Tag Archives: Vijay Verma

Movie Review: Gully Boy (2019)

3.5 Stars (out of 4)

Watch the movie on Amazon Prime
Buy the soundtrack at iTunes
Watch Gully Boy: Live in Concert on Amazon Prime

Aspiring filmmakers should study Gully Boy as a masterclass in character creation. Every character has a place in the story’s social fabric, and we see how they fit into the wider world — not just how they relate to the protagonist.

Murad (Ranveer Singh) is the spoke around which the rest of the characters in Gully Boy turn, but there’s always a sense that they have lives that continue when he’s not around. Murad suspects his criminal friend Moeen (Vijay Varma) is up to something dangerous, but he isn’t sure, since they’re not together all the time. The parents of their buddy Salman (Nakul Roshan Sahdev) are looking for a bride for him — something Murad’s fiery girlfriend Safeena (Alia Bhatt) uses to her advantage when the couple are on the outs.

Too often, Hindi movies with a male protagonist played by a big star consider the hero’s love interest only in terms of how she relates to him. Director Zoya Akhtar and writer Reema Kagti make sure that Safeena’s character is fully developed, showing her relationships with her parents and Murad’s friends. This doesn’t take away from Murad’s importance to the story, but instead emphasizes how he fits into his world. Giving all the characters agency adds to the movie’s realism and reinforces the notion that Murad’s actions have consequences for other people.

He and Safeena have kept their relationship secret from their parents for years, assuming that they’ll announce their intention to married when she finishes medical school and he earns a business degree. When Murad begins participating in the local rap scene, it changes the trajectory of his life and Safeena’s. Even though she supports his new endeavor, it means adjusting the plans for their future, since rapper isn’t an occupation that any of their conservative parents would approve of. A powerful scene in which Safeena asks her parents for the freedom to go places other than school highlights what she and Murad are up against, if he strays from the safe path to follow his dream.

Murad’s lyrics are born out of anger at the injustice that defines his world and limits his opportunities. His father, Aftab (Vijay Raaz in a chilling performance), accepts the limits imposed on poor Muslims and views educating Murad as a waste of money, since he’ll likely just end up a driver like his father anyway. Quashing Murad’s aspirations is a way of protecting himself from the truth that his own life might be better had he allowed himself to dream, instead of accepting what was forced upon him.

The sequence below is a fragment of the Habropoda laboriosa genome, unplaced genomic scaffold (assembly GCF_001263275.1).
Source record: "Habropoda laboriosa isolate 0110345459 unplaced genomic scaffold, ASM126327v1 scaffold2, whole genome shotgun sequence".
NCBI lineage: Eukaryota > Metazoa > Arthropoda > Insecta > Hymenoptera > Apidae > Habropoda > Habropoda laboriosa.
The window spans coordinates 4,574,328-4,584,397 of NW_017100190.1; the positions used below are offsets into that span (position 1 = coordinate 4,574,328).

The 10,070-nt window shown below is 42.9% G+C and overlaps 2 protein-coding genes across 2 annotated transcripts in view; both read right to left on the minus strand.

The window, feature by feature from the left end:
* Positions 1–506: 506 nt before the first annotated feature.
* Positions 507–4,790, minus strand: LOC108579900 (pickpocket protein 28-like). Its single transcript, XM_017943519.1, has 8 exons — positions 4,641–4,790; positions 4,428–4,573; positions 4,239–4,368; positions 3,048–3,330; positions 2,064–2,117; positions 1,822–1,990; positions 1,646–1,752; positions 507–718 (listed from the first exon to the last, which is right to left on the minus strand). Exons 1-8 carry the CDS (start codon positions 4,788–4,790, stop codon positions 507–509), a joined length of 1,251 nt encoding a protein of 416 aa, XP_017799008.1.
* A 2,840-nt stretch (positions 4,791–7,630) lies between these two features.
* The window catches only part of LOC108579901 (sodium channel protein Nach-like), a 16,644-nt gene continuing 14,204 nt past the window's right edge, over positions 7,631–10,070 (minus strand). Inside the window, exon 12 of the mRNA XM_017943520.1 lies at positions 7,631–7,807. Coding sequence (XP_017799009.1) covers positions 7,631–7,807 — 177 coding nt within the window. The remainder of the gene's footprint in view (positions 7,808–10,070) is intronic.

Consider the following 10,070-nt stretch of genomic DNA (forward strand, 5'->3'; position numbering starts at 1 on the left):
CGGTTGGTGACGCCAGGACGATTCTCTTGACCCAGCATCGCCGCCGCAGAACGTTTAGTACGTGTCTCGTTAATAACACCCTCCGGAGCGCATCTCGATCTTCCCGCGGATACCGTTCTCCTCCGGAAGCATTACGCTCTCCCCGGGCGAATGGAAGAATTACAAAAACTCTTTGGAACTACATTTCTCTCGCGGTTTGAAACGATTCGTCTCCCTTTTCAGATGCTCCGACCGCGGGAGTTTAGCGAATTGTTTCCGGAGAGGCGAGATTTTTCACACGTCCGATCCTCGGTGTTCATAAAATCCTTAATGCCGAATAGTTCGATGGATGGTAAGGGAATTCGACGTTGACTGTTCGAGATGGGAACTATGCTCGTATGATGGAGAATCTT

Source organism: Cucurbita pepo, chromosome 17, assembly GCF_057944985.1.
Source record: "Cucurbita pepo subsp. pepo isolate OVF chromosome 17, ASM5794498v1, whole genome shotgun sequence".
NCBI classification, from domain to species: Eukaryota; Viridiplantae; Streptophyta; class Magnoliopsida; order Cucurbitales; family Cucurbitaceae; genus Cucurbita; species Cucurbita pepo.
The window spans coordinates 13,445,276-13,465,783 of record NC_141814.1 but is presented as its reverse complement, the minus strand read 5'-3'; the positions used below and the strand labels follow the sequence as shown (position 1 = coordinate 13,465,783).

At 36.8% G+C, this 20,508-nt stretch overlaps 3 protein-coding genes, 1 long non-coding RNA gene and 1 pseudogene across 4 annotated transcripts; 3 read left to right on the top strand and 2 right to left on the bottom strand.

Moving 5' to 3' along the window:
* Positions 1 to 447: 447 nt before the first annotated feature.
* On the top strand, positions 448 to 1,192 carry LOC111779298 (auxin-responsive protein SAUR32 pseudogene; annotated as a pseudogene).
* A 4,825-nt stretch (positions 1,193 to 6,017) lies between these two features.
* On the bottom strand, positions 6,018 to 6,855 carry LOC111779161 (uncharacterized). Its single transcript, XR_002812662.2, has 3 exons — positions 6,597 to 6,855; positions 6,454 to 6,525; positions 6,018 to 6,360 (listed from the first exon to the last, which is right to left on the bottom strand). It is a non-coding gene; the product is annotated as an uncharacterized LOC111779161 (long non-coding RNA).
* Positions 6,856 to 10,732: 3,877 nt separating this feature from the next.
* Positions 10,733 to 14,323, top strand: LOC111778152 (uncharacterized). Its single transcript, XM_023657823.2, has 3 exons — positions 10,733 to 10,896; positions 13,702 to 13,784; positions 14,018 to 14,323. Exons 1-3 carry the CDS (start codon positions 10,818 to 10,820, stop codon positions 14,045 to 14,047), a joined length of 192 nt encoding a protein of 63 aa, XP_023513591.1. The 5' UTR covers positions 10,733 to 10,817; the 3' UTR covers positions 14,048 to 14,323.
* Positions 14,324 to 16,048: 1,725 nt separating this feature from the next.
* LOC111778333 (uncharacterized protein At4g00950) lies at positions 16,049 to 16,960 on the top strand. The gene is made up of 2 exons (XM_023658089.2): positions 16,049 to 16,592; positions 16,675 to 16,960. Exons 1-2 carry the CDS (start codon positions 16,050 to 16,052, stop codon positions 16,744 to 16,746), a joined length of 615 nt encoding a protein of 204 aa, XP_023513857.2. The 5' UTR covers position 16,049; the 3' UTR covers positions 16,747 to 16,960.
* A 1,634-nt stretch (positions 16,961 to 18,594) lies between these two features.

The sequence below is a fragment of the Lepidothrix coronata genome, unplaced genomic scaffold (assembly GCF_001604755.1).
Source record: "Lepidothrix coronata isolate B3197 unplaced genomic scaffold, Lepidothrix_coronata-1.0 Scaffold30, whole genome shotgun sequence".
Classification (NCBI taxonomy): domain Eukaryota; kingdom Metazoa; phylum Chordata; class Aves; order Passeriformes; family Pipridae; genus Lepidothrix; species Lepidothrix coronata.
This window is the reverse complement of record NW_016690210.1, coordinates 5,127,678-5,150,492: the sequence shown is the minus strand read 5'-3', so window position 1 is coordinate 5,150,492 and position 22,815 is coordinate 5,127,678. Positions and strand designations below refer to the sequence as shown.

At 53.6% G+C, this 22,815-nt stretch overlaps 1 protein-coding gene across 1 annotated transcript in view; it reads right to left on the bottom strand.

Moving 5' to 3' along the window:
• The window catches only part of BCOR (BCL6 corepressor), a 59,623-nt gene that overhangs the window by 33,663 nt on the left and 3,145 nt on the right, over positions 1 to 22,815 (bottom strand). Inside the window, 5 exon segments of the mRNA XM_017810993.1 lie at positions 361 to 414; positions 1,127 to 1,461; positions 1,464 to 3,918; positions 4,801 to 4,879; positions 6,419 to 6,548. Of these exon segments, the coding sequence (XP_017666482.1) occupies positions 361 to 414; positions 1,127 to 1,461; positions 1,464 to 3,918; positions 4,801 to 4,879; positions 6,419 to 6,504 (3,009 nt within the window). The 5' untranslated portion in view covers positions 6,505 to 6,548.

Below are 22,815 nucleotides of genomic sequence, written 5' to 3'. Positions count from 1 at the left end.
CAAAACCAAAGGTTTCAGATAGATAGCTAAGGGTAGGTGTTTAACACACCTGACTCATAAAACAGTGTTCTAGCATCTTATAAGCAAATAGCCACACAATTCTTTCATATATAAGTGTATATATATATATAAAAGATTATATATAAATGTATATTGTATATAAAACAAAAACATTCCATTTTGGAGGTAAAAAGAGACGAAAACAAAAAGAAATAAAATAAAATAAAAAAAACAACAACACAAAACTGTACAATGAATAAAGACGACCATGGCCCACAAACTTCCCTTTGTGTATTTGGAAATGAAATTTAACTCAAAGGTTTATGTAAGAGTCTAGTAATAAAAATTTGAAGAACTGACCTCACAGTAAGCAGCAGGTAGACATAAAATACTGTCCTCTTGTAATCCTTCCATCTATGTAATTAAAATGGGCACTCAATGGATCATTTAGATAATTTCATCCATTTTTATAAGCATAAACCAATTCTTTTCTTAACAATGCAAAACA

Gully Boy doesn’t pretend that Murad can succeed on desire alone, given the enormous societal forces he has to contend with at both the top and bottom of India’s economic ladder. He hones his craft under the tutelage of MC Sher (star-in-the-making Siddhant Chaturvedi), an established local rapper who understands Murad’s frustration and sees him as a voice for the underdogs in their neighborhood.

Ranveer Singh did his own rapping in the film, and the music overall is really good. (It would have been nice if the lyrics of the incidental music had been subtitled, and not just the lyrics from Murad’s scenes.) The lone weak points in Gully Boy are rap battle scenes — insult contests that have little in common with Murad’s introspective lyric-writing. I don’t know if one must be adept at rap battles to be considered a good rapper — or how one even wins a rap battle — but the sequences are dull.

Although Gully Boy isn’t an ensemble picture like Akhtar’s two most recent feature films — 2015’s Dil Dhadakne Do and 2011’s Zindagi Na Milegi Dobara — it almost feels as though it is, given how much care went into fleshing out the characters in orbit around the protagonist. Akhtar’s fascination with the connections between people sets her apart from her contemporaries and makes her one of India’s most compelling filmmakers.

Links

Advertisements

Movie Review: Pink (2016)

pink3 Stars (out of 4)